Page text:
We calculate the theoretical evolution of the radii of all 14 of the known transiting extrasolar giant planets (EGPs) for a variety of assumptions concerning atmospheric opacity, dense inner core masses, and possible internal power sources. We incorporate the effects of stellar irradiation and customize such effects for each EGP and star. Looking collectively at the family as a whole, we find that there are in fact two radius anomalies to be explained. Not only are the radii of a subset of the known transiting EGPs larger than expected from previous theory, but many of the other objects are smaller than the default theory would allow. We suggest that the larger EGPs can be explained by invoking enhanced atmospheric opacities that naturally retain internal heat. This explanation might obviate the necessity for an extra internal power source. We explain the smaller radii by the presence in perhaps all the known transiting EGPs of dense cores, such as have been inferred for Saturn and Jupiter. Importantly, we derive a rough correlation between the masses of our ``best-fit'' cores and the stellar metallicity that seems to buttress the core-accretion model of their formation. Although many caveats and uncertainties remain, the resulting comprehensive theory that incorporates enhanced-opacity atmospheres and dense cores is in reasonable accord with all the current structural data for the known transiting giant planets.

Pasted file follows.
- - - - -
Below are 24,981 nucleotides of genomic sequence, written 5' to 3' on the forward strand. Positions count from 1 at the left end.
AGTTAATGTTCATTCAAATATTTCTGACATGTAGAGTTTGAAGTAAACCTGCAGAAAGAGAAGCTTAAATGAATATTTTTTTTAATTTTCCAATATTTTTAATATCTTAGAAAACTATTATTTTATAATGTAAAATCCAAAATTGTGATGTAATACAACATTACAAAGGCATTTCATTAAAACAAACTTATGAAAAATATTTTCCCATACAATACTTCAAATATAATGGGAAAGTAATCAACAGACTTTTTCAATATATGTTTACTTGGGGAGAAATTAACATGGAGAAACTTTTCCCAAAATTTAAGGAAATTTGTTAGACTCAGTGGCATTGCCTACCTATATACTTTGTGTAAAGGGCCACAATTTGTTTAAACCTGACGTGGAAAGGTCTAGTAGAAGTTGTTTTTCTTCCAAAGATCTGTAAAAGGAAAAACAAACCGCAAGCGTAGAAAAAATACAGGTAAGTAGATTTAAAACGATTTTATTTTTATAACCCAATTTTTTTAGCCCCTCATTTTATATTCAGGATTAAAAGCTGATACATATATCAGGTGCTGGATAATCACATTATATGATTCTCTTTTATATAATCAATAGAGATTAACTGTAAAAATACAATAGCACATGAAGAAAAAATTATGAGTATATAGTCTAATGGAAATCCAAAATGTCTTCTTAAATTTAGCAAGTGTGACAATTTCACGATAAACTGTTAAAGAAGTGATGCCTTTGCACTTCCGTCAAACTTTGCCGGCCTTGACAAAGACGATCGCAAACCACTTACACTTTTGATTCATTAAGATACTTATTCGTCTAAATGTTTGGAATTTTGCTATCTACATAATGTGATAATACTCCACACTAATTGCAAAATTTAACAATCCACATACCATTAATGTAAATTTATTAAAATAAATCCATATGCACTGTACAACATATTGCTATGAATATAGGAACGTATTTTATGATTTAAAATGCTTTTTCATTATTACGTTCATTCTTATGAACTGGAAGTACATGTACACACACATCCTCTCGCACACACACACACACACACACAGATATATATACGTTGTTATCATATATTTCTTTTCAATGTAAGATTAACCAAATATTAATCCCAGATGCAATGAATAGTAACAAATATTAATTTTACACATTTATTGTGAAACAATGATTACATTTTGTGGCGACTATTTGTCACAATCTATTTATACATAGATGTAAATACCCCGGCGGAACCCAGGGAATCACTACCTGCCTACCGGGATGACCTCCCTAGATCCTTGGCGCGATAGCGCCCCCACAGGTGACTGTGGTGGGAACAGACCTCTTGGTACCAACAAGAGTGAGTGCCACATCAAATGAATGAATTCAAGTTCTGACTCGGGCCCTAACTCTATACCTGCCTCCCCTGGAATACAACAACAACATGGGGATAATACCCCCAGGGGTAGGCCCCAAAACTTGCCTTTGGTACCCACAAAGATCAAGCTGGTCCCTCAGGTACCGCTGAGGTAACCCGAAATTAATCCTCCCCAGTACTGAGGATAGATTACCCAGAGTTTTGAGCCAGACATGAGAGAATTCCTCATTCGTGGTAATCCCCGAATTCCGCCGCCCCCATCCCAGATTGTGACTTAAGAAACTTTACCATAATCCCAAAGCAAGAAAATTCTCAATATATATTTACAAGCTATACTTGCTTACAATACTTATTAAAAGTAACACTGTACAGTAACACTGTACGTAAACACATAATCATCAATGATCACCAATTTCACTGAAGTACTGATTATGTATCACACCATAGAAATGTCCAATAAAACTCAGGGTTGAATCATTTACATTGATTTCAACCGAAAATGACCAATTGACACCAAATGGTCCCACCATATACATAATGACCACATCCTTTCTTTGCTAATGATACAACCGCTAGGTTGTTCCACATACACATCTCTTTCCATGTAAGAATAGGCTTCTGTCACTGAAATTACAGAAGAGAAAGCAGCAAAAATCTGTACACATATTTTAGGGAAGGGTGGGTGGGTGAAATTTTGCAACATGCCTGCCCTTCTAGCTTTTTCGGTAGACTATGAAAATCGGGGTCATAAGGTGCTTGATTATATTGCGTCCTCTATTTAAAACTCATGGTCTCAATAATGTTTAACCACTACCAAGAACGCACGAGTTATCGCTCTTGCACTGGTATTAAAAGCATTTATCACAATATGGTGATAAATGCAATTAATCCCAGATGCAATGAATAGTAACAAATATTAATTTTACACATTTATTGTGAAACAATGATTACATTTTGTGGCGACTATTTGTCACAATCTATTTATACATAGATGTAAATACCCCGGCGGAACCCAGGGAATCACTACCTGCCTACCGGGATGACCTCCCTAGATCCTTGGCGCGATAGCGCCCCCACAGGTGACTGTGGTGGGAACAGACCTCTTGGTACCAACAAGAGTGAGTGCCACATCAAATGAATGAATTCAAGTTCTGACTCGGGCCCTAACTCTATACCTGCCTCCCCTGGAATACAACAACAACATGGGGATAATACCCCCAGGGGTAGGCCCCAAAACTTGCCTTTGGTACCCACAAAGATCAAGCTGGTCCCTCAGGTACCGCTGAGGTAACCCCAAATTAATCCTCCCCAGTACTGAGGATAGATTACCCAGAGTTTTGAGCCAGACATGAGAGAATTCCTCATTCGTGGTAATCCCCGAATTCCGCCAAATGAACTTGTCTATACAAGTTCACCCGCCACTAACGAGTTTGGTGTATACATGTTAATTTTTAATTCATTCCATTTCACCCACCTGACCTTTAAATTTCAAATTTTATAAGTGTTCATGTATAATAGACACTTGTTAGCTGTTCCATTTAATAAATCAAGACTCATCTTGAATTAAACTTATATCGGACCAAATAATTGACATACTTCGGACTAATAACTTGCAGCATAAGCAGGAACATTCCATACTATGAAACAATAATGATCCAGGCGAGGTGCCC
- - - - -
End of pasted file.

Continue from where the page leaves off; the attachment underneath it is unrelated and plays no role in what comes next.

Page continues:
The Astrophysical Journal
- Pub Date:
- May 2007
- Stars: Planetary Systems;
- Planets and Satellites: General;
- 22 pages in emulateapj format, including 10 figures (mostly in color), accepted to the Astrophysical Journal (February 9, 2007)